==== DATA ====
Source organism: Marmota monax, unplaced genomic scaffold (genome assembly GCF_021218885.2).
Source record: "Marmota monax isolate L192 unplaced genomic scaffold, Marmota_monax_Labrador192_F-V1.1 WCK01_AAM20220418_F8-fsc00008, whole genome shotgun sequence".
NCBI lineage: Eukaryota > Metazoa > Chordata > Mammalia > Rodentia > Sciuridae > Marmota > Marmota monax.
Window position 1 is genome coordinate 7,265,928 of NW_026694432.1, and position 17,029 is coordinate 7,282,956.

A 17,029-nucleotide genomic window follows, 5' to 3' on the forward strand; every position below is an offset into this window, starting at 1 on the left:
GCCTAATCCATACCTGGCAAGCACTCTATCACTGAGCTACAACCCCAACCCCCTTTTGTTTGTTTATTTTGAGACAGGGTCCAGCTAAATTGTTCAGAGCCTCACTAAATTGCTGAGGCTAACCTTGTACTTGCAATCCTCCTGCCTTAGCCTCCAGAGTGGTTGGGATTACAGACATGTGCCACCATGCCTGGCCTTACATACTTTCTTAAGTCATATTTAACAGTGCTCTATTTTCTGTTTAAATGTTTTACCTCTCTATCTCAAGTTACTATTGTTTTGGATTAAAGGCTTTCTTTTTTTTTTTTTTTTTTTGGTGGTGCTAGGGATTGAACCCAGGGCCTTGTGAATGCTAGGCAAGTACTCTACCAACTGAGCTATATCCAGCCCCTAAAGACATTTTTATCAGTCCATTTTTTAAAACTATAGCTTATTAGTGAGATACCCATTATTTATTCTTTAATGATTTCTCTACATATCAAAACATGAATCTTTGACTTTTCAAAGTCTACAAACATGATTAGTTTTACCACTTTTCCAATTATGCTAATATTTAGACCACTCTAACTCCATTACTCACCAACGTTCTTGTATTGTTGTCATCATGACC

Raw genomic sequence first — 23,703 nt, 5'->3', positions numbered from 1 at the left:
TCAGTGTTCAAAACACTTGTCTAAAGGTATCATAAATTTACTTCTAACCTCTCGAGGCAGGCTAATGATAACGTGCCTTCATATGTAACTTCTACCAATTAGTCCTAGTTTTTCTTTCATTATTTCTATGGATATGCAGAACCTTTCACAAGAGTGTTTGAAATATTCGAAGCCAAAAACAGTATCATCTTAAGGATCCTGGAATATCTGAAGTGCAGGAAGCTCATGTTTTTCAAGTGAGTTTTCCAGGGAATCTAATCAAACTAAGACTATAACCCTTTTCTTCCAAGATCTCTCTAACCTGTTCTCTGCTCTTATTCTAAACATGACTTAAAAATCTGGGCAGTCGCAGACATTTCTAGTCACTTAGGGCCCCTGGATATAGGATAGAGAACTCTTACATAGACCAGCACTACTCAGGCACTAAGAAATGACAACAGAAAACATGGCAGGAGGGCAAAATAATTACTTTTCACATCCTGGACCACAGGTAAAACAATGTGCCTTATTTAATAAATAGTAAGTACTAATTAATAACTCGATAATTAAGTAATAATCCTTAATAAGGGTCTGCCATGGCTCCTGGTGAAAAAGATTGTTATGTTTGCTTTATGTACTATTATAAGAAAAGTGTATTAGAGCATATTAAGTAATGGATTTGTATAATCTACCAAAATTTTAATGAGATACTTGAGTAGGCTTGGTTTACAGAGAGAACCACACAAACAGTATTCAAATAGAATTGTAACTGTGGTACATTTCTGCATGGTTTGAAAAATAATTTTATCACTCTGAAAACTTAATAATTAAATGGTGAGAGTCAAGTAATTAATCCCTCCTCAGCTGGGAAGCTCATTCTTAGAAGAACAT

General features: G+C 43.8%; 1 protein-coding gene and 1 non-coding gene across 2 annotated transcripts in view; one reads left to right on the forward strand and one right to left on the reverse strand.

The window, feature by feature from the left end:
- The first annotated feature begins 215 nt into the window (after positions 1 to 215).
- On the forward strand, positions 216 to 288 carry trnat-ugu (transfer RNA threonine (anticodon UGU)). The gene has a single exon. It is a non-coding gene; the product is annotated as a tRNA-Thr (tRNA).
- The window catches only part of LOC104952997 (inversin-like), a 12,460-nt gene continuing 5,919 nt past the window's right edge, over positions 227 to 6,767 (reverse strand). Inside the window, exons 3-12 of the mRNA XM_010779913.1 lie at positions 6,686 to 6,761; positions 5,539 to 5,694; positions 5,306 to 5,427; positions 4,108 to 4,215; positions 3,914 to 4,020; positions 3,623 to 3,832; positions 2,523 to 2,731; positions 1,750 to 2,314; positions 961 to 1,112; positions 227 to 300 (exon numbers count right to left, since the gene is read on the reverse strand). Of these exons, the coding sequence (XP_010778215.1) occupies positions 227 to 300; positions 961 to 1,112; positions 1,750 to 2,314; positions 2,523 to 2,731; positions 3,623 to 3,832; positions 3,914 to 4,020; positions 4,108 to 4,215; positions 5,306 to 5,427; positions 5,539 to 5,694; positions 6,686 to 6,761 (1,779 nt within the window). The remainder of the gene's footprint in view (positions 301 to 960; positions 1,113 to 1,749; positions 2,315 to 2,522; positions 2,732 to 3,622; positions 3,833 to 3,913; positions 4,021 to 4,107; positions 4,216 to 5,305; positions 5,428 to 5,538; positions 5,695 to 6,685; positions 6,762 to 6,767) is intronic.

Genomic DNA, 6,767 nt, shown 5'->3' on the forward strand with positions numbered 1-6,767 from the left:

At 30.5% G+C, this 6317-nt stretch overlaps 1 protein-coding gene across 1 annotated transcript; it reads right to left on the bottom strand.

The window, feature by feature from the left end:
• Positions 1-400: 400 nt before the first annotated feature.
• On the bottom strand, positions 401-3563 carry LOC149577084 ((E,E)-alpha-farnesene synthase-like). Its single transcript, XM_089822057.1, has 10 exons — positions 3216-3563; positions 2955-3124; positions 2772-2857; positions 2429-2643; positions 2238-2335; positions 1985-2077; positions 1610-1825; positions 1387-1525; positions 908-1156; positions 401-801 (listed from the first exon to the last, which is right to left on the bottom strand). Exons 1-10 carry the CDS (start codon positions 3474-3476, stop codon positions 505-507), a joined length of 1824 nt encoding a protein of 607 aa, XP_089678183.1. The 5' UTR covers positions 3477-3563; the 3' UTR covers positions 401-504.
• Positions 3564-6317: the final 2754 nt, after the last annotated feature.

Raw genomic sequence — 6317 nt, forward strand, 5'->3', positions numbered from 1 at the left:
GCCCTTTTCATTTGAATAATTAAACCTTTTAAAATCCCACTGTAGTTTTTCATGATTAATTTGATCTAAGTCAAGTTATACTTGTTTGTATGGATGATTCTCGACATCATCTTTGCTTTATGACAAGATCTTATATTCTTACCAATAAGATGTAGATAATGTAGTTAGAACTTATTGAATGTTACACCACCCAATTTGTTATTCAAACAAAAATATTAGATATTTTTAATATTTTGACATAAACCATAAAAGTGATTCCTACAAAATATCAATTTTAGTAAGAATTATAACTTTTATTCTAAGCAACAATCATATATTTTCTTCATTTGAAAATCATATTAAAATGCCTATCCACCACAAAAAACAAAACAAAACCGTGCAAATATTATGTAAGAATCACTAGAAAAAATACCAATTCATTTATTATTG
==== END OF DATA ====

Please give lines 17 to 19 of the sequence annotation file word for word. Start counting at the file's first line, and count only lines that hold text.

• Positions 1-400: 400 nt before the first annotated feature.
• On the bottom strand, positions 401-3563 carry LOC149577084 ((E,E)-alpha-farnesene synthase-like). Its single transcript, XM_089822057.1, has 10 exons — positions 3216-3563; positions 2955-3124; positions 2772-2857; positions 2429-2643; positions 2238-2335; positions 1985-2077; positions 1610-1825; positions 1387-1525; positions 908-1156; positions 401-801 (listed from the first exon to the last, which is right to left on the bottom strand). Exons 1-10 carry the CDS (start codon positions 3474-3476, stop codon positions 505-507), a joined length of 1824 nt encoding a protein of 607 aa, XP_089678183.1. The 5' UTR covers positions 3477-3563; the 3' UTR covers positions 401-504.
• Positions 3564-6317: the final 2754 nt, after the last annotated feature.